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Thinking about Lincoln’s Thanksgiving Proclamation

Once again, the holiday season is upon us. I’m in the group who didn’t get through with summer before fall got here and now it’s time to celebrate the holidays. The older I get, the faster the time passes.

Getting in the holiday spirit means the hustle and bustle of Thanksgiving cooking and Christmas shopping. Office parties, church groups and family get-togethers are all part of the deal. And then it will be over and the new year will be upon us.

Abraham Lincoln made Thanksgiving a national holiday. Lincoln, one of my favorite historical figures, was a somewhat sad and humble man who was always quick to recognize the omnipotence of God but who never joined a church. Doubtless, he was the glue that held our nation together during extremely perilous times.

Thinking about Lincoln and his Thanksgiving Day holiday proclamation got me to thinking about the meaning of the holidays, Thanksgiving in particular. Aside from all the tasty food and family visits, it’s good that we have a time set aside to pause and be thankful for the blessings that have come our way.

Each of us would have our own personal list of things for which we are thankful. Some will cite material blessings while for others the spiritual gift of having peace with our Creator will be the central theme. Enjoying meaningful relationships with friends and family will certainly rank near the top for most people.

While pondering the meaning of the season, I was reminded of the death of two friends over the past couple of years. Both were in their early 70s and had lived full lives, though shorter than we would have liked. Neither was famous, as the world defines fame, but those who knew them well sorely miss them. They could always be counted on to bring a spark of good cheer to our gatherings. They were both men who were direct and plain spoken, honest and hard working and possessed of an inner calm that let everyone know that they were comfortable with how they had lived their lives.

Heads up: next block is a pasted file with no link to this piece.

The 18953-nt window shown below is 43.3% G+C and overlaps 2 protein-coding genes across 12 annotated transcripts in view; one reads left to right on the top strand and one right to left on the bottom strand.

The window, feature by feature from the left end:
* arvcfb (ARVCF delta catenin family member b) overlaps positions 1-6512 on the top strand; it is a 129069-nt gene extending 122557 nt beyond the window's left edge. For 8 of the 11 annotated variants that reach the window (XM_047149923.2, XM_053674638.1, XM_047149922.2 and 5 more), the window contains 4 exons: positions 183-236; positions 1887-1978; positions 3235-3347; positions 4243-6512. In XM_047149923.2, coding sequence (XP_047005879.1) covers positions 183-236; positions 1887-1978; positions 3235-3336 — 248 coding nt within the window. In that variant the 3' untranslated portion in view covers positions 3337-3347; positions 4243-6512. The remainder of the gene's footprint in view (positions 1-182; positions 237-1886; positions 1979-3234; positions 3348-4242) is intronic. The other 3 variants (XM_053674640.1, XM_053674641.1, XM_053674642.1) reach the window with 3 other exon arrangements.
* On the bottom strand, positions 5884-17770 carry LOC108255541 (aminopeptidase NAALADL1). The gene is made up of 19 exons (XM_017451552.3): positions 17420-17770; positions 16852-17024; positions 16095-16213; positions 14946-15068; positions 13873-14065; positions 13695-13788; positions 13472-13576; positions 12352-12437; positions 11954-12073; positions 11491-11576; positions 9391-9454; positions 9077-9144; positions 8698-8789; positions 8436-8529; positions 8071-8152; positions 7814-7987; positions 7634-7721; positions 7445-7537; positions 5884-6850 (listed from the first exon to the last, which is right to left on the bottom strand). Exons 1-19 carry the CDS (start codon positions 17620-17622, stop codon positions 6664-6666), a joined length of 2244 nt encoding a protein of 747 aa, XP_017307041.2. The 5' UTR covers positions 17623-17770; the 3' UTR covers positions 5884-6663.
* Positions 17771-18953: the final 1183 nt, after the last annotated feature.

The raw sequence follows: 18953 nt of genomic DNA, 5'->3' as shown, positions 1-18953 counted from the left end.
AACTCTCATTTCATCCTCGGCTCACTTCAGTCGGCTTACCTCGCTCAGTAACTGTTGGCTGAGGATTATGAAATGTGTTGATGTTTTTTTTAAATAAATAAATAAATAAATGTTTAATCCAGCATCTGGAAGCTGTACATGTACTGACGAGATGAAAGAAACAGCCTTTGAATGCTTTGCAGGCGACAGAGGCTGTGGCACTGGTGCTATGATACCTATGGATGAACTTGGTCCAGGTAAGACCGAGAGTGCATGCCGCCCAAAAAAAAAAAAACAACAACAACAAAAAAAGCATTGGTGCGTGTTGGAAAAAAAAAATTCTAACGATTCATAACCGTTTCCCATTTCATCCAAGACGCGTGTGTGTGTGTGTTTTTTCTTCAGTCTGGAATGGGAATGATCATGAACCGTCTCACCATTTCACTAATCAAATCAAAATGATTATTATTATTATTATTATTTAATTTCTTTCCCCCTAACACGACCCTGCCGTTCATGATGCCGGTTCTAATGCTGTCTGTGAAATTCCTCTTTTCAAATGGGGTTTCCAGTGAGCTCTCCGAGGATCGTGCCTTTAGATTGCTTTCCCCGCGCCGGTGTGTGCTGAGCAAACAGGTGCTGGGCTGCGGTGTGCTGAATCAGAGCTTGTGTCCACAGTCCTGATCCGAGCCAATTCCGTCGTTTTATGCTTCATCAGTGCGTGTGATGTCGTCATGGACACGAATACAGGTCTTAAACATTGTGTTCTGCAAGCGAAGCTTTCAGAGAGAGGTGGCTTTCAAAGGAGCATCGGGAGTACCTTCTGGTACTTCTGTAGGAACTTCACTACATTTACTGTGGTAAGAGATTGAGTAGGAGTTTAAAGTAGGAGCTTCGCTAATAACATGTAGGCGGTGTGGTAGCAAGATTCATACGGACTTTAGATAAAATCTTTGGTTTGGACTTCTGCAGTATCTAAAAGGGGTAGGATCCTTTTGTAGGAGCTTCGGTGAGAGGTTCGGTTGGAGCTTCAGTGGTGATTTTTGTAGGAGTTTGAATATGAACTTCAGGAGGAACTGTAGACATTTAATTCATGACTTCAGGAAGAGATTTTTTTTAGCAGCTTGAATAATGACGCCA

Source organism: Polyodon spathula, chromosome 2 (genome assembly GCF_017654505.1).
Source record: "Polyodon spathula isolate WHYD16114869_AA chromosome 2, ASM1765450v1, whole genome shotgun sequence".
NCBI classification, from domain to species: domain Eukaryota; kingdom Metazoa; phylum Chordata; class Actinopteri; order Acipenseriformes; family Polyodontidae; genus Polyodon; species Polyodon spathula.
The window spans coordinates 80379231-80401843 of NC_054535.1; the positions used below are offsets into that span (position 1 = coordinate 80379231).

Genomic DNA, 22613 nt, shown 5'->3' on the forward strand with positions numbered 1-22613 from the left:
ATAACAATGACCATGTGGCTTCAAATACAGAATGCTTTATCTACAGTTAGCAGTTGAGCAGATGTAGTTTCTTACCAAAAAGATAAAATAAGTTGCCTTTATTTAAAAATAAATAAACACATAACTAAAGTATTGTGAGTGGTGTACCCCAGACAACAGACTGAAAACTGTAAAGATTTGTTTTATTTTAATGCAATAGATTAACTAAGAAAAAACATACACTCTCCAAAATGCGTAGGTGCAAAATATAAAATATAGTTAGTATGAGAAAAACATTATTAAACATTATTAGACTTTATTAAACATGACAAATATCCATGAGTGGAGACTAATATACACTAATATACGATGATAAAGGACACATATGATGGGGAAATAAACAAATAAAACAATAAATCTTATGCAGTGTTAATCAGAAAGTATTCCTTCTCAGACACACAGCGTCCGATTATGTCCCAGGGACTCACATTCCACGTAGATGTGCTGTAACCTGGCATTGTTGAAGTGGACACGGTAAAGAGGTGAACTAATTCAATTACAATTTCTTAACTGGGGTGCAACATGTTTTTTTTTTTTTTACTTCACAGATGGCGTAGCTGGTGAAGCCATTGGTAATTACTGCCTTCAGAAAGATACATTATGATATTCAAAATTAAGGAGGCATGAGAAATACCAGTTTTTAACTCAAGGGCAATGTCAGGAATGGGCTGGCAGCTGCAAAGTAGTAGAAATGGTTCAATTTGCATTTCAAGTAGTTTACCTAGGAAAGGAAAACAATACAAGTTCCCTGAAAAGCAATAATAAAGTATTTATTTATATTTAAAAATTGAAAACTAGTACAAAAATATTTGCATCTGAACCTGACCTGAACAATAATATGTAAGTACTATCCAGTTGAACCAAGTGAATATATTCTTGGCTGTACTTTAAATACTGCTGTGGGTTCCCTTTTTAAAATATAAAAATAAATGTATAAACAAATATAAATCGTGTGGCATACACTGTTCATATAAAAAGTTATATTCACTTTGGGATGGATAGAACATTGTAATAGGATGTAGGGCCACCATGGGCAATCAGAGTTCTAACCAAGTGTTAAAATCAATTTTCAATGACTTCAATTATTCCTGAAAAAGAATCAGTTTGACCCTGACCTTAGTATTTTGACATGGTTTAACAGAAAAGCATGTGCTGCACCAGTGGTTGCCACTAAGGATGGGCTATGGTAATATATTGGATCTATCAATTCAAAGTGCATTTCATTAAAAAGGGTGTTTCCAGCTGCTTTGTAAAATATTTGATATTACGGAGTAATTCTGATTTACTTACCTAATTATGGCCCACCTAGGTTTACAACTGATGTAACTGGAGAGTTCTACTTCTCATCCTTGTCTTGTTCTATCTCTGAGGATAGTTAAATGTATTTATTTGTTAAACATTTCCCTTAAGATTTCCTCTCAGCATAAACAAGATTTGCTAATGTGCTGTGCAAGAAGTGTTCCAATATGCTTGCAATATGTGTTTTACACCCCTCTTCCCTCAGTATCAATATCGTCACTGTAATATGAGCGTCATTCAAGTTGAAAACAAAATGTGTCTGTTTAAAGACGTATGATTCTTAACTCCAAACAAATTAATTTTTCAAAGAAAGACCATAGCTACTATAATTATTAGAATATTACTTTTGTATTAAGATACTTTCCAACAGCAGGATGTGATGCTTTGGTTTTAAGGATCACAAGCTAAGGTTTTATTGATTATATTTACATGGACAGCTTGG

The fact that we miss them is a testament to their friendship. When our lives come to an end people will either be sad, indifferent or glad that we’re no longer around. What traits do we so admire in a person that makes us sad at their passing? And, isn’t that a lofty goal for all of us, that people would be sad at our death?

Scripture tells us that a good name is more treasured than great riches and that pretty much says it all. Being honest, caring, encouraging and unselfish are traits that will endear us to all that cross our paths in life. Having the opportunity to know and love people like that is a real blessing.

I think this Thanksgiving holiday is a good time to pause and be thankful for the really great people with whom we have the honor and pleasure of sharing our lives. And, in so doing, perhaps we’ll be inspired to live better lives ourselves. Perhaps this Thanksgiving would be a good time to let them know how much they mean to us before it’s too late.

For all of us here at the Mississippi Business Journal, I bid you a Happy Thanksgiving holiday.

Joe D. Jones, CPA (retired), is publisher of the Mississippi Business Journal. Contact him at cpajones@msbusiness.com.


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